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PROPERTY INVESTORS RETURN TO MELBOURNE MARKET – BUT THEY’RE DISCERNING
Source: | Author:pro01a30d | Published time: 2020-02-28 | 303 Views | Share:

Investors are coming back into Melbourne’s improving housing market, new data shows, but potential buyers are choosy about the types of property they will snap up.

Older-style properties on land are popular, in contrast to the wave of off-the-plan units that were in demand during the last boom, while inner-city apartments that will rent well are also highly sought after.

Home loans to investors in Victoria jumped by 22 per cent between May and December last year, the latest ABS figures show.

Victorian investors borrowed $1.67 billion from the banks in December, some $300.7 million more than in May.

Buyers were buoyed by the result of last May’s federal election, which ensured tax benefits for investment properties would not be scrapped.

Low interest rates and changes to lending rules from the banks have also helped Melbourne’s property market quickly recover from the biggest downturn since the 1980s.

Although the unprecedented market turnaround – Melbourne’s house prices soared to a median $901,951 in the December quarter – has mostly been led by owner-occupiers, investors have been returning at pace in Victoria compared to elsewhere, Domain economist Trent Wiltshire said.

“It’s been an owner-occupier-led recovery and that’s been true across all states,” Mr Wiltshire said. “But since May, Melbourne has been one of the strongest markets for investors.”



Real estate agents have seen investors come back to the market in recent months, though the numbers are below those bidding and buying at the peak in 2017.

Dingle Partners director Robert Eggers, who sells in the CBD, said there were noticeably more investors back in the market looking to snap up a one-bedroom apartment in the inner city.

“One-beds are popular because they find they do rent really well,” Mr Eggers said.

Even so, first-home buyers were still one of the strongest buyer groups looking for these properties, with prices up to $600,000 meaning they could qualify for government assistance.

Buyers advocate Cate Bakos said the number of investors had grown after dramatically dropping in the downturn. Last year only 10 per cent of her clients were investors, she said.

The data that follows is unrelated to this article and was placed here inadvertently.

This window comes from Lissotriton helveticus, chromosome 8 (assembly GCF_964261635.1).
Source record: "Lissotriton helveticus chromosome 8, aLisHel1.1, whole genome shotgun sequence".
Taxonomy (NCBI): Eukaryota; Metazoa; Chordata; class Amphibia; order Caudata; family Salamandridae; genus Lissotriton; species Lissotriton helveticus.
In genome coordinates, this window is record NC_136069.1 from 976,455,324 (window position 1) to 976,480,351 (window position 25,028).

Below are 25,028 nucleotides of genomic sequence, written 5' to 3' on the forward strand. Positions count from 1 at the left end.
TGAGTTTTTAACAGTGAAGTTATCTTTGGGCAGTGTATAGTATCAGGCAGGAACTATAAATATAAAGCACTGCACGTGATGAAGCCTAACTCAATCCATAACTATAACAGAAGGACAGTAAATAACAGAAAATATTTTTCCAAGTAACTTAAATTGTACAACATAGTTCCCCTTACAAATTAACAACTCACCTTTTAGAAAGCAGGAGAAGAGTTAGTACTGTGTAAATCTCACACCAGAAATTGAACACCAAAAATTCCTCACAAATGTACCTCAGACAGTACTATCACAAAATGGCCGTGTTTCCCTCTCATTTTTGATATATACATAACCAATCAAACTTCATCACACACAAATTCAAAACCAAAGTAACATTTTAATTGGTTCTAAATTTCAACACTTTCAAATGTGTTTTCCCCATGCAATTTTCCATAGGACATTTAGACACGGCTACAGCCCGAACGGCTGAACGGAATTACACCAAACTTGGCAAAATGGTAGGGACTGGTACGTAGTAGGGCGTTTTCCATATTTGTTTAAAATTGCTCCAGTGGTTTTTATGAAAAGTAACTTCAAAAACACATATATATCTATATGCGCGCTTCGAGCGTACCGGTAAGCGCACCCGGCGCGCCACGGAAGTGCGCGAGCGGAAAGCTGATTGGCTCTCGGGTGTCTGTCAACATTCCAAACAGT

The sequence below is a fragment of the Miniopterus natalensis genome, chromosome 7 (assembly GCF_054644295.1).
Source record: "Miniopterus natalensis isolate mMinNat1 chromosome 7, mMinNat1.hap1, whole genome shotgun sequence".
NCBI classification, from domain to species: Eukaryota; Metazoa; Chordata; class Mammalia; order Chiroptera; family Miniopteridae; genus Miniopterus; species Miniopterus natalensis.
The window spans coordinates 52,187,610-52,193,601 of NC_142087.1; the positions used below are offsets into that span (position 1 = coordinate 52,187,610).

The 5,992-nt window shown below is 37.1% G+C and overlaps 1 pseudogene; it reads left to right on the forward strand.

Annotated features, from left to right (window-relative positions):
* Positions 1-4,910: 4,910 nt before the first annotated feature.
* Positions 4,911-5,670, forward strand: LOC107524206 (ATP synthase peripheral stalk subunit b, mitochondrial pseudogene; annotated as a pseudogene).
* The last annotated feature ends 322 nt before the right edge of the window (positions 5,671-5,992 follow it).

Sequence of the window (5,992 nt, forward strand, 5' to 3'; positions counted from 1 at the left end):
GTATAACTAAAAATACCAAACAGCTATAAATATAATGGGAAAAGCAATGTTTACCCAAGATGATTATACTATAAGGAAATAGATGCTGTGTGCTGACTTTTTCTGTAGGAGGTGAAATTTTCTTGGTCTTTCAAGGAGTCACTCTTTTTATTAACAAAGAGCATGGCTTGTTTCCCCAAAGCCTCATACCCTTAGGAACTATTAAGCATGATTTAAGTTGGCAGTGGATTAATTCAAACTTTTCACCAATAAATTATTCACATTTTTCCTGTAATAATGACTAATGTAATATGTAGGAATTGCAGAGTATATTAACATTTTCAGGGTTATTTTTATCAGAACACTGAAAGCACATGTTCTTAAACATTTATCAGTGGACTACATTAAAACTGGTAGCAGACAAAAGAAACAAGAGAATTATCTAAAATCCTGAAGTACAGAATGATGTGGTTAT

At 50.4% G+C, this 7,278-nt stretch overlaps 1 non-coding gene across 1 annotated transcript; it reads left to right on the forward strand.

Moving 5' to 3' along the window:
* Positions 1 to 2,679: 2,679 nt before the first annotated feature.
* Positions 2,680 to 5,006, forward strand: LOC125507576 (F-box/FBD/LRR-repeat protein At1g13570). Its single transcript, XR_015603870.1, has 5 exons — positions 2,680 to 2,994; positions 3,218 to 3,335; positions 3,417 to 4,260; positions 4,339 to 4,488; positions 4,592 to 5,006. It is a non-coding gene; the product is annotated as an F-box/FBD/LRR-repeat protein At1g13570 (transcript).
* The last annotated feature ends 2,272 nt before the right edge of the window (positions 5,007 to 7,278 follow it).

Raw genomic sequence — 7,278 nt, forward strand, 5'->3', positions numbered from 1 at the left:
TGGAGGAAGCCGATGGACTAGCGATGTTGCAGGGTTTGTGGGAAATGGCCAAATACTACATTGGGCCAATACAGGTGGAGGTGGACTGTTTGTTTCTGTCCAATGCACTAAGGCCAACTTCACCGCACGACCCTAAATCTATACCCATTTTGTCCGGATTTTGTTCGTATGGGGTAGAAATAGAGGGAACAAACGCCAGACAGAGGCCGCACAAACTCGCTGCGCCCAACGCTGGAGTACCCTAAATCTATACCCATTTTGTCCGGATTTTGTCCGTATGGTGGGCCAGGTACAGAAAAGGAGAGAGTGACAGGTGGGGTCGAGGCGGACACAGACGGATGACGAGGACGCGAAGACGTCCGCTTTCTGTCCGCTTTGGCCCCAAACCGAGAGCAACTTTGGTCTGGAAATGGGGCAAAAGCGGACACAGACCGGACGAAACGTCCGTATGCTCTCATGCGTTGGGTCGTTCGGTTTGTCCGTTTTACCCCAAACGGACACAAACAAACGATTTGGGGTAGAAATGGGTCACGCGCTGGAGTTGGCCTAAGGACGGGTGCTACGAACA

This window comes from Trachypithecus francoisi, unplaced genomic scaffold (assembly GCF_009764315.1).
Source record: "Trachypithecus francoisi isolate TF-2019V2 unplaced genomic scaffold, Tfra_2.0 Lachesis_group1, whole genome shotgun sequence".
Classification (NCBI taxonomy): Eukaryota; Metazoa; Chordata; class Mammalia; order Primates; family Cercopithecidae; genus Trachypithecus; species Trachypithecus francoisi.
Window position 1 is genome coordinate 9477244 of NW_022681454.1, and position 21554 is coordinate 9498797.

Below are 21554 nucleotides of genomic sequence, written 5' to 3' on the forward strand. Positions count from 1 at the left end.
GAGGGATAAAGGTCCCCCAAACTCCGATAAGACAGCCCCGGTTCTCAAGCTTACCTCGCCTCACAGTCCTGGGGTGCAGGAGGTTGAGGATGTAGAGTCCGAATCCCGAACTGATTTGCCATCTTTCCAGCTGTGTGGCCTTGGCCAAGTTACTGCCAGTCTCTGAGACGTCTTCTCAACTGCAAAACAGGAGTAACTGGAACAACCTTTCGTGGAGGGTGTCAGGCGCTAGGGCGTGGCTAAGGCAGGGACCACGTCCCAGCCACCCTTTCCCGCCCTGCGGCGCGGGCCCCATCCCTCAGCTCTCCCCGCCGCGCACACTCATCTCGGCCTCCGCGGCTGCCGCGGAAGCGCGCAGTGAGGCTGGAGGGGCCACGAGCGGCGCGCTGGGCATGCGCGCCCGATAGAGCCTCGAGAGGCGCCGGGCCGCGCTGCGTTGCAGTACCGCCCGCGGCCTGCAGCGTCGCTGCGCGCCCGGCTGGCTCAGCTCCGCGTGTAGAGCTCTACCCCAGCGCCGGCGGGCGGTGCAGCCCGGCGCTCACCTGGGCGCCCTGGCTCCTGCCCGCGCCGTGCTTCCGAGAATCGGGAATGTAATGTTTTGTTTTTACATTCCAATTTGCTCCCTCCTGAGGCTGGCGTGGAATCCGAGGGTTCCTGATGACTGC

Changes to lending criteria from the banks had made it harder for all buyers to get a loan, although it was now becoming easier for investors to get a mortgage.

Ms Bakos said investors were being sensitive about what they would buy. Many are looking for established and older properties in areas where yields were highest, rather than off-the-plan purchases.

“They’re now looking for properties with land – so older homes, villa units or townhouses that have land attached are popular,” Ms Bakos said.

Investor Ed Cheng has been hunting for an older home on land in inner Melbourne for the past four months.

Though he lives and works in Melbourne, he recently sold an investment property in Sydney, which he owned for about six years.

“My investment was an apartment in Surry Hills,” Mr Cheng said. “I could only afford an apartment given the budget and expected yield [rent] and I believed Sydney fundamentals were a bit stronger than Melbourne back then.”

Mr Cheng is now looking to buy a Victorian or Federation style home within 10 kilometres of Melbourne CBD, which he plans to use as an investment given the strength of the local market.

Investor lending also rose in NSW last year, albeit at a slower pace – up 14.5 per cent from May to December. The ACT rose 19.8 per cent over the same period, ABS figures show, while Queensland jumped 23.6 per cent.

Westpac senior economist Matthew Hassan said investors had been the “wildcard” of 2020, and while the numbers were growing, he didn’t expect they would lead the charge to push house prices higher throughout the year.

“They have been more restrained in part because of changes to lending conditions,” Mr Hassan said. “Our view is that investors would have been burnt by the price correction and would be reluctant to come back [into the market].”

Melissa Heagney

FEB 22, 2020

Source: Domain